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Forest fires cause unexpectedly large nutrient losses

Forest fires cause unexpectedly large nutrient losses. The carbon and nitrogen losses attributable to forest fires are much larger than was previously thought. This has now been shown by an extensive study that has compiled fire experiments from around the world.

Biologist receive 12 million crowns from EU

Christer Löfstedt and his colleagues have studied the butterflies' pheromones for almost 30 years. Now the results will be used in large scale production of insect pheromones. Photo: Christer Löfstedt A project that involves five European universities and four companies will mass-produce insect pheromones cheaply and biologically. The project aims at making these pheromones available on a large scale, and to replace poisonous insecticides in the fight against harmful bugs and other insects that threaten crops and forests.

Life under the surface in live broadcast

Soil nematode inside a microchip. The nematode feasts on bacteria and follows them. Photo: Kristin Aleklett The World Soil Day takes place on 5 December. At Lund University in Sweden, researchers have invented new systems to study the life of microorganisms in the ground. Without any digging, the researchers are able to use microchips to see and analyse an invisible world that is filled with more species than any other ecosystem.

Scallop eyes can help develop smaller underwater cameras

Three scallop eyes shown as blue balls. The brightness in the centre of each eye is light reflected from the mirror at the back of each eye. Photo: Dan-Eric Nilsson, Lund University In an article in today’s issue of Science researchers from Lund and Israel present a detailed study of a scallop’s visual system. Their findings can help to develop devices for imaging applications.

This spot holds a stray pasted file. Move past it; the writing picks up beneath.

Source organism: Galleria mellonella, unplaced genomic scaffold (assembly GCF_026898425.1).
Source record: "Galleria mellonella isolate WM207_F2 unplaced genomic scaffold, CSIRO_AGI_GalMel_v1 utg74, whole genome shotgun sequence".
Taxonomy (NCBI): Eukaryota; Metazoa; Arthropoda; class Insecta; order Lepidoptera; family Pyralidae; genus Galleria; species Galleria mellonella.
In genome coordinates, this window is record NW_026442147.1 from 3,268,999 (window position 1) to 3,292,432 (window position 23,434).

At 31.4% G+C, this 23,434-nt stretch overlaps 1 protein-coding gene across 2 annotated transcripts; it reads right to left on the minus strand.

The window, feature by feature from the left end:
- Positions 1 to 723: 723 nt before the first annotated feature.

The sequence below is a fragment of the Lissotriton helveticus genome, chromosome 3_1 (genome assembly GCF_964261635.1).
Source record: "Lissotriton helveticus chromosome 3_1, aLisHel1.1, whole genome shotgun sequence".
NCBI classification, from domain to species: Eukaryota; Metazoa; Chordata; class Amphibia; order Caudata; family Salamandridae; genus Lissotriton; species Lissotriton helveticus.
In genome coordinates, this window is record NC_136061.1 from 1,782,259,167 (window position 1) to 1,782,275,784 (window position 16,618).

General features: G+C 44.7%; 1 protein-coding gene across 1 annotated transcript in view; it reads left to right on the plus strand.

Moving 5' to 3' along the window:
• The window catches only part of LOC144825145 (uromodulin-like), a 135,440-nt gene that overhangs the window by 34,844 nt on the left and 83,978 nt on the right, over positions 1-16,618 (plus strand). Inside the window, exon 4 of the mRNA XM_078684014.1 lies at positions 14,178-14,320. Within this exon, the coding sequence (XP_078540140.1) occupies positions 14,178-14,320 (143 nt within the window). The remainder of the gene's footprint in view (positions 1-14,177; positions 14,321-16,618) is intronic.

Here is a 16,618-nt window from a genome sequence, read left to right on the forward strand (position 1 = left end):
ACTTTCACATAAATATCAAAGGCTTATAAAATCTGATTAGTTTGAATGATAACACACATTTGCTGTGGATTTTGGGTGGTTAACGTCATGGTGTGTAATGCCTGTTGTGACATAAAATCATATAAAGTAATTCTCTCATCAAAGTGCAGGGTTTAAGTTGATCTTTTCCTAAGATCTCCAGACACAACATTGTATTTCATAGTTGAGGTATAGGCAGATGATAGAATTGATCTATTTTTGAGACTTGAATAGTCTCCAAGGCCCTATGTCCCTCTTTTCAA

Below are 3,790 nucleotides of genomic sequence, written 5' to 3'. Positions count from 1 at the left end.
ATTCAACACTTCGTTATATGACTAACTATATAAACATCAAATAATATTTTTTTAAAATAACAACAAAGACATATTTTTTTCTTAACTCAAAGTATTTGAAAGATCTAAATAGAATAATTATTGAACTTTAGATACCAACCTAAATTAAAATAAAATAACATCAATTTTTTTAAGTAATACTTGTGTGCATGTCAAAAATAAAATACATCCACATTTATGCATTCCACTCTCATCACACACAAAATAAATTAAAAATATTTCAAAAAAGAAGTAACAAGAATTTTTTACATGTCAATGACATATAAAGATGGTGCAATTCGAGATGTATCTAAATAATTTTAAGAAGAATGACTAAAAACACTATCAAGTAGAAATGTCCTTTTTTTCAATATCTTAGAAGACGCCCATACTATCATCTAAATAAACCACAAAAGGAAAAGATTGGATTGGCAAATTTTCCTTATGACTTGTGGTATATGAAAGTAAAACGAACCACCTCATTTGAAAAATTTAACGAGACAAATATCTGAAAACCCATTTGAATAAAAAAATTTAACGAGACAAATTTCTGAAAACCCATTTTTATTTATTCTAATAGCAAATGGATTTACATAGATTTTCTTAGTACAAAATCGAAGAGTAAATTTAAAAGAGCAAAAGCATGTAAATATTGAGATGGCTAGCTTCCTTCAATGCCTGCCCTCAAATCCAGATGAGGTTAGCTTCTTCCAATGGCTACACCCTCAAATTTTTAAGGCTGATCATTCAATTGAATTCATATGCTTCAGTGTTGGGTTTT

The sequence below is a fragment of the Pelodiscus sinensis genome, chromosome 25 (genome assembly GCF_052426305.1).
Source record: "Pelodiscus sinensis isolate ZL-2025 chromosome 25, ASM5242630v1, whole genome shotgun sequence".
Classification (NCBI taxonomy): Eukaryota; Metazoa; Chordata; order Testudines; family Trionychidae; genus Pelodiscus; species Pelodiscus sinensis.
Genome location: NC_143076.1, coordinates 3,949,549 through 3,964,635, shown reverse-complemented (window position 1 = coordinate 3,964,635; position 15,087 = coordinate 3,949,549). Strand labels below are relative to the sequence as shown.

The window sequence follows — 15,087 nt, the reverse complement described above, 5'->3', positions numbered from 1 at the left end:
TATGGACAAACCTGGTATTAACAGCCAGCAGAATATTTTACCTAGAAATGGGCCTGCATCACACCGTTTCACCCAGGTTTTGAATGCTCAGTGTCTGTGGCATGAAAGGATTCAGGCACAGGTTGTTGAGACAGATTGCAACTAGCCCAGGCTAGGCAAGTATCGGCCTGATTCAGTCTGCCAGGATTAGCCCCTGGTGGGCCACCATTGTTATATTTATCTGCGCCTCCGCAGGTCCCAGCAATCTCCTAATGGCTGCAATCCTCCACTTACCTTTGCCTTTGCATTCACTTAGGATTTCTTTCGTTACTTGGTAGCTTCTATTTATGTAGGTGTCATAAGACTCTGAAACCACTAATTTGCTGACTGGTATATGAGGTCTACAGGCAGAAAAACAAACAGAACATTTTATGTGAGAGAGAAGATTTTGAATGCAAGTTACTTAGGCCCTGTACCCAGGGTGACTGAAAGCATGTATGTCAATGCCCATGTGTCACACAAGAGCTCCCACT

Investment of several million SEK in sealed protein capsules

Ingemar André An extensive research project on the design of tiny protein containers has now been awarded a prestigious grant from the European Research Council, ERC. The grant of approximately SEK 20 million will go to researcher Ingemar André at the Department of Chemistry.

Researchers to create Virtual Reality model of the Milky Way

Animation of the Milky Way. Image: Oscar Agertz. Using data from over a billion stars, a research team at Lund University in Sweden are developing an interactive 3D model of the Milky Way galaxy. This could enable new types of discoveries that aren’t possible with current tools - perhaps even unraveling how the Milky Way was formed.

How horseflies find blood meals in dark environments

Horseflies. Photo: Susanne Åkesson Last year Susanne Åkesson, biologist at Lund University in Sweden, was awarded the Ig Nobel Prize together with colleagues from Hungary. They received the award for showing that dark horses suffer more than white ones from horseflies. Now the scientists know how horseflies find dark-coated animals even in a dark environment.

Highly charged molecules behave paradoxically

Mikael Lund and Giulio Tesei. Chemistry researchers have now discovered how certain small biomolecules attach to one another. The researchers’ study also overturns the standard picture – particles with the same electrical charge appear to be drawn together and not vice versa. The results may be important for the development of new drugs.

Higher temperatures change the flora in Skåne

Wild radish (Raphanus raphanistrum) is one of the species in Skåne that is much harder to find now than in the 1900s. Photo: Torbjörn Tyler A survey of the wild flora in Sweden’s southernmost county, Skåne, reveals that far more species have decreased in number than species that show an increase. Most species that are easier to find now than a few decades ago are invasive and have been spread by humans. A warmer climate and changes in agriculture have caused the changes in the flora.

Species in the north are more vulnerable to climate change

The researchers have studied two species of damselflies. Photo: Viktor Nilsson-Örtman For the first time, researchers have proposed the hypothesis that animals that live in climate zones at a safe distance from both the poles as well as the tropics have the most to gain from acclimating to changes in climate. The findings contradict previous research in the field.


Lena Björk Blixt
Press Officer
+ 46 46 222 71 86
+ 46 709 79 79 70

Lena [dot] Bjork_Blixt [at] science [dot] lu [dot] se